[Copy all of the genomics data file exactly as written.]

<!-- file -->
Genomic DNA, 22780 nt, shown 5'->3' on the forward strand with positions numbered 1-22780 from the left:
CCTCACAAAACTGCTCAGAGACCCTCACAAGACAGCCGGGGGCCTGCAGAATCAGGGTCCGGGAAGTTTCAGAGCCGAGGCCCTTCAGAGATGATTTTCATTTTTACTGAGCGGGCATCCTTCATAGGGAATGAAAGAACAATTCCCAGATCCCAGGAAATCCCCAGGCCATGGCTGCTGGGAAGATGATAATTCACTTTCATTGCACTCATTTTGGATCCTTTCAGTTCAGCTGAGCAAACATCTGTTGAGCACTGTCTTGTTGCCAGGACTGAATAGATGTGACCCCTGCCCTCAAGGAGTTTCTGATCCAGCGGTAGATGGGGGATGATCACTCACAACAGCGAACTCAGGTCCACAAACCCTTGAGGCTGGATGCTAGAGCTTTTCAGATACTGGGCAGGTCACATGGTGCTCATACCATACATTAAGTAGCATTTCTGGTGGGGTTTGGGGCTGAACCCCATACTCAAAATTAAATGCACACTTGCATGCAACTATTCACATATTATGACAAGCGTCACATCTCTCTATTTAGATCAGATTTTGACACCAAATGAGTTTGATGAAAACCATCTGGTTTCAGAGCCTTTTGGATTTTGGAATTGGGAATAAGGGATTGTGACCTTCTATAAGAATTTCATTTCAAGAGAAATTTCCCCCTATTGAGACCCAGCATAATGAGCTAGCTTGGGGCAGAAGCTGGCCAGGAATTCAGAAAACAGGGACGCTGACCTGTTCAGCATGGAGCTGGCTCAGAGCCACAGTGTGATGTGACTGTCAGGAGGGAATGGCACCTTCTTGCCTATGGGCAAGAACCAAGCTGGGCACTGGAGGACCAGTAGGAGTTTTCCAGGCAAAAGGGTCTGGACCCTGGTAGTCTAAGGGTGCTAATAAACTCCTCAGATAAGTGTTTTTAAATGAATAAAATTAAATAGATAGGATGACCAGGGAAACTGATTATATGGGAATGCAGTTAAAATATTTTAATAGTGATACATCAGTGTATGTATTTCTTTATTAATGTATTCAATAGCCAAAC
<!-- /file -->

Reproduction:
Genomic DNA, 22780 nt, shown 5'->3' on the forward strand with positions numbered 1-22780 from the left:
CCTCACAAAACTGCTCAGAGACCCTCACAAGACAGCCGGGGGCCTGCAGAATCAGGGTCCGGGAAGTTTCAGAGCCGAGGCCCTTCAGAGATGATTTTCATTTTTACTGAGCGGGCATCCTTCATAGGGAATGAAAGAACAATTCCCAGATCCCAGGAAATCCCCAGGCCATGGCTGCTGGGAAGATGATAATTCACTTTCATTGCACTCATTTTGGATCCTTTCAGTTCAGCTGAGCAAACATCTGTTGAGCACTGTCTTGTTGCCAGGACTGAATAGATGTGACCCCTGCCCTCAAGGAGTTTCTGATCCAGCGGTAGATGGGGGATGATCACTCACAACAGCGAACTCAGGTCCACAAACCCTTGAGGCTGGATGCTAGAGCTTTTCAGATACTGGGCAGGTCACATGGTGCTCATACCATACATTAAGTAGCATTTCTGGTGGGGTTTGGGGCTGAACCCCATACTCAAAATTAAATGCACACTTGCATGCAACTATTCACATATTATGACAAGCGTCACATCTCTCTATTTAGATCAGATTTTGACACCAAATGAGTTTGATGAAAACCATCTGGTTTCAGAGCCTTTTGGATTTTGGAATTGGGAATAAGGGATTGTGACCTTCTATAAGAATTTCATTTCAAGAGAAATTTCCCCCTATTGAGACCCAGCATAATGAGCTAGCTTGGGGCAGAAGCTGGCCAGGAATTCAGAAAACAGGGACGCTGACCTGTTCAGCATGGAGCTGGCTCAGAGCCACAGTGTGATGTGACTGTCAGGAGGGAATGGCACCTTCTTGCCTATGGGCAAGAACCAAGCTGGGCACTGGAGGACCAGTAGGAGTTTTCCAGGCAAAAGGGTCTGGACCCTGGTAGTCTAAGGGTGCTAATAAACTCCTCAGATAAGTGTTTTTAAATGAATAAAATTAAATAGATAGGATGACCAGGGAAACTGATTATATGGGAATGCAGTTAAAATATTTTAATAGTGATACATCAGTGTATGTATTTCTTTATTAATGTATTCAATAGCCAAAC